Concerns of unhealthy horses in Fayette County


 (Press Release ) – The Fayette County Sheriff’s Office has received numerous reports concerning the alleged mistreatment of several horses in the Gatewood Road area near Cunard. Sheriff Steve Kessler released the following information concerning this situation:
     Over the past several weeks the Fayette County Sheriff’s Office has received numerous reports of several horses at a farm in the Gatewood Road/Cunard area that are being abused and neglected. Several Sheriff’s Deputies as well as our Animal Control Officer have thoroughly investigated these reports.
     There are approximately 30 horses housed in this area. The property owner, who operates a trail-riding facility, maintains two large barns as shelters for these horses. There is ample hay and grain on site to provide for the adequate nutrition of these horses and investigators have verified that these horses are, in fact, receiving this feed on a daily basis. There is also an ample supply of water for these horses. Some of the horses are reportedly somewhat below a desirable weight and may possibly have worms. The property owner has provided proof of worming treatments for these horses. Investigators have examined the horse feces in the pasture enclosure and this feces is consistent with that of healthy animals.
     Several of these horses are older animals, reportedly in excess of thirty years old. One horse, which had become extremely ill, was recently euthanized in a humane manner by the property owner and the carcass was buried. Investigators had recommended to the property owner that some of these horses be checked by a veterinarian but this has not yet been done due to the financial inability of the property owner to pay for these veterinarian services.
     “We have consulted with the Fayette County Prosecuting Attorney’s Office about this situation, and there is not sufficient probable cause to support a filing of animal cruelty or neglect charges at this time,” said Sheriff Kessler. “Our Animal Control Officer as well as uniformed Deputy Sheriffs are continuing to monitor this situation on a daily basis. If probable cause arises to justify the filing of criminal charges in connection with the neglect or maltreatment of one or more of these horses then those criminal charges will be filed and appropriate action undertaken to seize the maltreated horses. I understand that several individuals are upset over the perceived neglect of these animals, but we cannot undertake criminal enforcement action if no probable cause exists to do so, nor can we require the property owner to seek Veterinarian care which he is unable to afford. We must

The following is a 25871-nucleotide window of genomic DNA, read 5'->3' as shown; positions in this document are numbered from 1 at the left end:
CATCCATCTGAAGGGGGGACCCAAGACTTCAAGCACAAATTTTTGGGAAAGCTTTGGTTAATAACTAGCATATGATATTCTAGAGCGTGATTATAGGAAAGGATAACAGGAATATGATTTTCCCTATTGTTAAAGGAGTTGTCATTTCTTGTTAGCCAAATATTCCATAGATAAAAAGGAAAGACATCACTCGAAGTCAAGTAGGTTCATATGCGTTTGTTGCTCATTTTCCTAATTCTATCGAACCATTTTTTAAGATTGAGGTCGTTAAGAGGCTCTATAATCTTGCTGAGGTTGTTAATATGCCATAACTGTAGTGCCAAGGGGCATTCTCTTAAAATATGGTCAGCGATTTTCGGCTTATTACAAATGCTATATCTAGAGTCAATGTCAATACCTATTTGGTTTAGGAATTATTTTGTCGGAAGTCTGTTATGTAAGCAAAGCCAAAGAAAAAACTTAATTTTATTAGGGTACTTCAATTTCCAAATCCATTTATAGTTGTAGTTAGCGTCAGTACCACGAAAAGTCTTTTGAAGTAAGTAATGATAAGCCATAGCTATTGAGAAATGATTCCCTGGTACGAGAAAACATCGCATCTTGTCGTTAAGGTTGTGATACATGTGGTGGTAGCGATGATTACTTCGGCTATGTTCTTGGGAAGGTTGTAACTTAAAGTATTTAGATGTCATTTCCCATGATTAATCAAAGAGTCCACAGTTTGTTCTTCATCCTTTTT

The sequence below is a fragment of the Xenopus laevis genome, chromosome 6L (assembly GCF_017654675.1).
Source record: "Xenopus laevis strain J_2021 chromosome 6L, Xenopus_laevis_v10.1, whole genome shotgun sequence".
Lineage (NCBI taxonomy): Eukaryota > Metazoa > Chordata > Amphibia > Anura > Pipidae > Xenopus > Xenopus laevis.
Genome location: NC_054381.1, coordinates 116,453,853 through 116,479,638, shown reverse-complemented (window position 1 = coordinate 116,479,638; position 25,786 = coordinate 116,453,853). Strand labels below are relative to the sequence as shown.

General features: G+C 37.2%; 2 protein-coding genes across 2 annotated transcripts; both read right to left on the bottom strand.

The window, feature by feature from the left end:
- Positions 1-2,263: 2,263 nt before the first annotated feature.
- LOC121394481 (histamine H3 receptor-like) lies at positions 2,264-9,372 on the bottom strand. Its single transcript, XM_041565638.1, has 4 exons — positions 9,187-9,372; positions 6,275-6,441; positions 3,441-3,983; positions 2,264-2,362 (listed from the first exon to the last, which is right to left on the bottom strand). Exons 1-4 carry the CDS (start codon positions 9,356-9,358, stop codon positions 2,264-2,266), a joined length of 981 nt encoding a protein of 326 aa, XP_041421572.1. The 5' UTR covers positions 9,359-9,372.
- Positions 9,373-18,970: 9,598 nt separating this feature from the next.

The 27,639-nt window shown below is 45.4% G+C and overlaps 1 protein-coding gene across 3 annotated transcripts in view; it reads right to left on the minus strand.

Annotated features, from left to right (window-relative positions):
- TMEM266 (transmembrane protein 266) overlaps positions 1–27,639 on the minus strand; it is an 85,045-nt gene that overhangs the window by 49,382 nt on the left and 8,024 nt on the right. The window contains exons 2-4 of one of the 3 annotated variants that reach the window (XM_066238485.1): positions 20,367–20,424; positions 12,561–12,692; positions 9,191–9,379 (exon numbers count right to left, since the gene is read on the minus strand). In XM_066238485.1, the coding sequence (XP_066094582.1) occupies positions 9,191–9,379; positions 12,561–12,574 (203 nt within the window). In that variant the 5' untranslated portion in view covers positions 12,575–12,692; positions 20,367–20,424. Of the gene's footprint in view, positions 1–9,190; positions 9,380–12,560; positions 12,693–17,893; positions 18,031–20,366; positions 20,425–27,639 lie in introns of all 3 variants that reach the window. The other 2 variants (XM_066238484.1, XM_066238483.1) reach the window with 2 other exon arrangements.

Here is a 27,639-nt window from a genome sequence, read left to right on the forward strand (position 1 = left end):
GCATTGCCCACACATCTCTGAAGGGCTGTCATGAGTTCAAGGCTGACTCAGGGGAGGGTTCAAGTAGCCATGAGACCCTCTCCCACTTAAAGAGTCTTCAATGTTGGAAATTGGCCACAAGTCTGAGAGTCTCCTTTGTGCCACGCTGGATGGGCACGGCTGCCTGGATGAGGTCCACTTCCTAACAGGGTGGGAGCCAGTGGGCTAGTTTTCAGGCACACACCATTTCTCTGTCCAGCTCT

operate within the laws of the State of West Virginia in all of our actions and adhere to the Constitutions of the United States and the State of West Virginia. I would reiterate that we are aware of this situation and are monitoring it closely, but we cannot and shall not undertake any illegal or unjustified enforcement action absent sufficient probable cause to support a charge of animal cruelty or neglect.”
Authorized for release, 01/08/16
Steve W. Kessler,
Sheriff of Fayette County

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